COOK UP YOUR OWN IDEAS:  Single serve soup cups put into snack bags and a bag of instant rice, cous-cous with dried tomatoes and walnuts—watch what your preparing in the home kitchen and consider how it might find a field application.

Kel Rossiter, Mac and Cheese, Alpine, Meals, Darn Tough, Vermont

Reverse Retirement Plan

Second trans-U.S. bike ride, somewhere in Arizona

If you read the newspaper often maybe you have stumbled across, even just a couple of times, articles that described the tragic demise of recent retirees.  You know, stories like how a man who worked at a factory for thirty years dropped dead of a heart attack during a fishing trip a week into his retirement, or how a woman who faithfully served her employer for twenty years perished in an auto accident within a month of retiring.  Tragedies such as these are rare overall, but they still communicate something powerful: Middle-age retirement, something most of us work so hard for and look so forward to, can be lethal.

So I made sure that what happened to the two retirees above would never happen to me: I retired first, and then I began my career.  This plan, which my friend dubbed the “Reverse Retirement Plan,” is brilliant (he’s done it himself).  The point of the plan is that you get all your hiking, climbing, skiing, traveling, lounging, running, fishing, partying, camping, mountain biking, sleeping, and canoeing done first; during your 20s and 30s.  Once you’ve had your fill of fun – perhaps when you turn 40 – then it’s time to start a career to create financial and social stability that will ease you through your middle ages and perhaps into old age.  The premise is simple: If you do retirement first, and then suddenly perish before your career, your last thought could be how you loved living life to the fullest; not how you were steadily employed.

My Reverse Retirement Plan began in 1993 when I completed a two-year enlistment as a paratrooper with the U.S. Army.  Just 20 years old when I became a civilian, I already had a taste of structure, accountability, and discipline, something I didn’t particularly enjoy, especially at such a young age.  I knew the Reverse Retirement Plan was for me.  During the following two decades my temporary jobs ranged from grueling to gratifying.  The grueling ones included low-skill stints as a dishwasher, landscaper, mason, painter, and laborer.  In each of these I worked long hours, often in filthy conditions alongside men who were alcoholics, petty criminals, and drifters.  But if one of these jobs proved unbearable, I simply left, usually without notice.  That was the advantage to not having a career: to be able to walk off the job even if it was just because I was having a bad day.  Then I’d find another temporary job.  Some likely thought I was a shirker, but I was displaying something perhaps they wished they possessed: freedom.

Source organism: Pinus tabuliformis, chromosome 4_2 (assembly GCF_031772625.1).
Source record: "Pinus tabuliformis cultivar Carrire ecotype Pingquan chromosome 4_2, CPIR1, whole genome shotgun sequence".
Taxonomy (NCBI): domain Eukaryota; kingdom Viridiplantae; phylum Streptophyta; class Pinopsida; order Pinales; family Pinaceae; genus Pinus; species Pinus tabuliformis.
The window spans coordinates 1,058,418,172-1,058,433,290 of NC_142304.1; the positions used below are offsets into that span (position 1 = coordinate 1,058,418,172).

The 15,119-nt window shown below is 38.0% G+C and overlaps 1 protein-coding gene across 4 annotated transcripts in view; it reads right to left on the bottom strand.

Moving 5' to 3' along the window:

Backcountry ranger work, Catskill Mountains

Backcountry ranger work, Catskill Mountains

The gratifying jobs included work as a backcountry ranger, Appalachian Trail caretaker, outdoor educator, sponsored adventurer, and professional trail builder.  Here I found opportunities to work with great people who were passionate about their work, valued strong relationships, and loved working alongside Mother Nature, no matter how foul her mood.  Let’s face it: You couldn’t beat my office.  By working for federal, state, and private agencies my work sites included White Mountain National Forest, Mount Mitchell State Park, Little Missouri State Park, Great Smoky Mountains National Park, the Adirondack Park, and the Catskill Park.  No walls, no roofs, no lights.

Wandering among the trail-less peaks of Maine